Who benefits from this the most? K2 may be especially important for older people and post-menopausal women, as they’re at a higher risk of bone density loss. This is not to say that young people should skip out on their K2 either; getting enough vitamin K2 from childhood can help build strong bones for life.
2. Calcification And Heart Health
K2 also helps regulate calcification, which is a process that occurs when calcium and other minerals build up in body tissues and organs. This can cause serious health problems, such as hardened arteries and plaque buildup in the heart (21).
K2 helps keep calcification levels under control by activating proteins that reduce the buildup of calcium and other minerals. This helps keep your heart healthy and can help reduce the risk of cardiovascular disease (24). Vitamin K1 does these things as well, but K2 may be better at it.
It doesn’t just end there! As K2 still does more for heart health. Studies have also found that it may help reduce inflammation and bad cholesterol, both of which are important in maintaining a healthy heart.
3. Cancer Prevention
K2 has been linked to cancer prevention as well. Studies have found that people who get enough K2 have a lower risk of certain forms of cancer, such as prostate, lung, and liver (16).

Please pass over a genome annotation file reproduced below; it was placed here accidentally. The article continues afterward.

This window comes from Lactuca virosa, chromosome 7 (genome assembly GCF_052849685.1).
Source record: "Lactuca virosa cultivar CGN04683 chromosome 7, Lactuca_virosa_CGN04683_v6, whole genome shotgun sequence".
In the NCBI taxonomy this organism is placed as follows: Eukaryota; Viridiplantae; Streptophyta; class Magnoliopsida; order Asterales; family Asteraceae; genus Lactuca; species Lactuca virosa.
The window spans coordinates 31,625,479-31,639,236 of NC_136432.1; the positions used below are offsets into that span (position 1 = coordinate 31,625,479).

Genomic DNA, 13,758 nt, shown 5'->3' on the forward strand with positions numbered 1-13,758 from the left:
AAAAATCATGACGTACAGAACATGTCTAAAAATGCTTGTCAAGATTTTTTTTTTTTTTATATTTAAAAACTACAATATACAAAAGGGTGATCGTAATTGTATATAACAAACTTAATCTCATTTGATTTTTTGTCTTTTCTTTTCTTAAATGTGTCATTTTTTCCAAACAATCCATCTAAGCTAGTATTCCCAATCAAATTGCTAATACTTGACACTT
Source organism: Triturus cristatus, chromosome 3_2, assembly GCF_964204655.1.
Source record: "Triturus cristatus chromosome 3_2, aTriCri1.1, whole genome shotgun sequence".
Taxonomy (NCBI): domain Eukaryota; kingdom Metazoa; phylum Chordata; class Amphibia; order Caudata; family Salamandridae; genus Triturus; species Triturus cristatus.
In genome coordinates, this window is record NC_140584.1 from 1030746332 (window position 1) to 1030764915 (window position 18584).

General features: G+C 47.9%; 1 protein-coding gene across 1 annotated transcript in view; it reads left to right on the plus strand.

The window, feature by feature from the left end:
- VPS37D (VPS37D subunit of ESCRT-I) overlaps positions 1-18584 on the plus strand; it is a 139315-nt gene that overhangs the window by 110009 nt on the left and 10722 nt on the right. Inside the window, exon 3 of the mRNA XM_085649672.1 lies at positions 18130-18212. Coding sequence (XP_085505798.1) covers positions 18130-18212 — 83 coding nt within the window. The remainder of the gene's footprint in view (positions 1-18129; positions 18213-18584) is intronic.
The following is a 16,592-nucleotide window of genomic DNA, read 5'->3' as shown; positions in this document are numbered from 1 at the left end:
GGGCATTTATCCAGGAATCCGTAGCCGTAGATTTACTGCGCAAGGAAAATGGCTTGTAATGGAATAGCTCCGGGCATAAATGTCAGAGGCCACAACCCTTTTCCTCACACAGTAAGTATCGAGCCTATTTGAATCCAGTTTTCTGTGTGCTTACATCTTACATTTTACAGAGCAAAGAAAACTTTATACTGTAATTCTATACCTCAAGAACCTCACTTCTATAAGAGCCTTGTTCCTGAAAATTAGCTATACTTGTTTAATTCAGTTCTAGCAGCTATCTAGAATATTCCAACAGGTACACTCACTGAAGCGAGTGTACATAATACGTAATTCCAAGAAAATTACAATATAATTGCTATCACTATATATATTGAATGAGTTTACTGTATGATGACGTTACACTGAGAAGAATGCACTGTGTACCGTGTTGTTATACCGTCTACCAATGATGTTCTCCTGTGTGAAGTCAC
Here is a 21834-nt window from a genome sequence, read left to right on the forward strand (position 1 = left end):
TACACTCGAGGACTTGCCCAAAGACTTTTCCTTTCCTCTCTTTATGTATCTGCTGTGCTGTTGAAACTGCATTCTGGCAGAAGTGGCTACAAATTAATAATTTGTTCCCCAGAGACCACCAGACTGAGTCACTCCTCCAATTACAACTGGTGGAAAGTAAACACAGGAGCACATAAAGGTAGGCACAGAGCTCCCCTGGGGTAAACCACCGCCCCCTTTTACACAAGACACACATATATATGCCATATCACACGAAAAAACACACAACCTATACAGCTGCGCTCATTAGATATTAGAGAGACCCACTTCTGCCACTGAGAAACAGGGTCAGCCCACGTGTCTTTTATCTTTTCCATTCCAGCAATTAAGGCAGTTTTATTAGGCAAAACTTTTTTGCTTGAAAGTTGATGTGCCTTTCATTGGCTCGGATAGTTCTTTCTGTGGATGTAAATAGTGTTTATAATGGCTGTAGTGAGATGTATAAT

It’s believed to help reduce cancer risk by activating proteins that help break down mutated cells, which can otherwise lead to the development of cancer.
It also has anti-inflammatory properties that help protect against cell damage, which might further reduce cancer risk.
4. Improved Brain Function
K2 might also help improve brain function. Limited studies have found that people with higher levels of K2 tend to have better cognitive function and score higher on cognitive tests, although the overall research is not conclusive (20).
This may be because vitamin K helps produce sphingolipids, which are a type of fat found in the brain (20). Sphingolipids play an important role in cell communication and memory, so getting enough K2 might help enhance your mental clarity and focus (18).
5. Hope For Parkinson’s Disease